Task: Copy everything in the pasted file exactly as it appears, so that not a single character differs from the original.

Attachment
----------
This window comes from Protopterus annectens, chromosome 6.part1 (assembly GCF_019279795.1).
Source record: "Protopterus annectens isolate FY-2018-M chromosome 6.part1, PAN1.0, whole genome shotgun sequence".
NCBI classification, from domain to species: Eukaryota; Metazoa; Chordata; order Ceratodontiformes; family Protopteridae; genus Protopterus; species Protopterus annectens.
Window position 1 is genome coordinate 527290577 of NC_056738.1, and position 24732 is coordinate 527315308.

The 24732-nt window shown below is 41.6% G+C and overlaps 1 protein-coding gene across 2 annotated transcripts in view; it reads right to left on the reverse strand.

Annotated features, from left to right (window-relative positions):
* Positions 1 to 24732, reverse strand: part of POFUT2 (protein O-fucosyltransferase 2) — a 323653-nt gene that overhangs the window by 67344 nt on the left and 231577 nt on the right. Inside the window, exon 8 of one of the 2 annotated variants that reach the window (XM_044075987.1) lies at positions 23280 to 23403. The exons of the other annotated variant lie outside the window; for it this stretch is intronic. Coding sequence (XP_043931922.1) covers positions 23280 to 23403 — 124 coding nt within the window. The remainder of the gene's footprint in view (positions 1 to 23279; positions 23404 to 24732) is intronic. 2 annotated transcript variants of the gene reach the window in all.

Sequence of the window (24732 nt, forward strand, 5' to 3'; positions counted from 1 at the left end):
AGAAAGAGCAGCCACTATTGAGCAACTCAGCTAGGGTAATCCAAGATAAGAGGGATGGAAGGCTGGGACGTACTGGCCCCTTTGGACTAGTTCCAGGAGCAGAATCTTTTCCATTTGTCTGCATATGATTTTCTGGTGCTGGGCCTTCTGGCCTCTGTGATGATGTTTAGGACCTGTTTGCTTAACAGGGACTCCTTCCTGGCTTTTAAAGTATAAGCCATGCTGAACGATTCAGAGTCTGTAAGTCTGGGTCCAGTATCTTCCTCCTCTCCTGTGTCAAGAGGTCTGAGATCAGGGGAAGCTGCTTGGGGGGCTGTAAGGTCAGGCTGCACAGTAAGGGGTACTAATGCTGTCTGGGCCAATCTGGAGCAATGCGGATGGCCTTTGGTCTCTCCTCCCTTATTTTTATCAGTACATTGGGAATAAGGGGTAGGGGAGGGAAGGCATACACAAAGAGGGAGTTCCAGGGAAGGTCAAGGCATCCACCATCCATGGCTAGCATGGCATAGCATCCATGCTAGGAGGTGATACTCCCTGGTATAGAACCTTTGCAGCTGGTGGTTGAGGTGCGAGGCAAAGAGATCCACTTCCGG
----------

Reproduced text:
This window comes from Protopterus annectens, chromosome 6.part1 (assembly GCF_019279795.1).
Source record: "Protopterus annectens isolate FY-2018-M chromosome 6.part1, PAN1.0, whole genome shotgun sequence".
NCBI classification, from domain to species: Eukaryota; Metazoa; Chordata; order Ceratodontiformes; family Protopteridae; genus Protopterus; species Protopterus annectens.
Window position 1 is genome coordinate 527290577 of NC_056738.1, and position 24732 is coordinate 527315308.

The 24732-nt window shown below is 41.6% G+C and overlaps 1 protein-coding gene across 2 annotated transcripts in view; it reads right to left on the reverse strand.

Annotated features, from left to right (window-relative positions):
* Positions 1 to 24732, reverse strand: part of POFUT2 (protein O-fucosyltransferase 2) — a 323653-nt gene that overhangs the window by 67344 nt on the left and 231577 nt on the right. Inside the window, exon 8 of one of the 2 annotated variants that reach the window (XM_044075987.1) lies at positions 23280 to 23403. The exons of the other annotated variant lie outside the window; for it this stretch is intronic. Coding sequence (XP_043931922.1) covers positions 23280 to 23403 — 124 coding nt within the window. The remainder of the gene's footprint in view (positions 1 to 23279; positions 23404 to 24732) is intronic. 2 annotated transcript variants of the gene reach the window in all.

Sequence of the window (24732 nt, forward strand, 5' to 3'; positions counted from 1 at the left end):
AGAAAGAGCAGCCACTATTGAGCAACTCAGCTAGGGTAATCCAAGATAAGAGGGATGGAAGGCTGGGACGTACTGGCCCCTTTGGACTAGTTCCAGGAGCAGAATCTTTTCCATTTGTCTGCATATGATTTTCTGGTGCTGGGCCTTCTGGCCTCTGTGATGATGTTTAGGACCTGTTTGCTTAACAGGGACTCCTTCCTGGCTTTTAAAGTATAAGCCATGCTGAACGATTCAGAGTCTGTAAGTCTGGGTCCAGTATCTTCCTCCTCTCCTGTGTCAAGAGGTCTGAGATCAGGGGAAGCTGCTTGGGGGGCTGTAAGGTCAGGCTGCACAGTAAGGGGTACTAATGCTGTCTGGGCCAATCTGGAGCAATGCGGATGGCCTTTGGTCTCTCCTCCCTTATTTTTATCAGTACATTGGGAATAAGGGGTAGGGGAGGGAAGGCATACACAAAGAGGGAGTTCCAGGGAAGGTCAAGGCATCCACCATCCATGGCTAGCATGGCATAGCATCCATGCTAGGAGGTGATACTCCCTGGTATAGAACCTTTGCAGCTGGTGGTTGAGGTGCGAGGCAAAGAGATCCACTTCCGG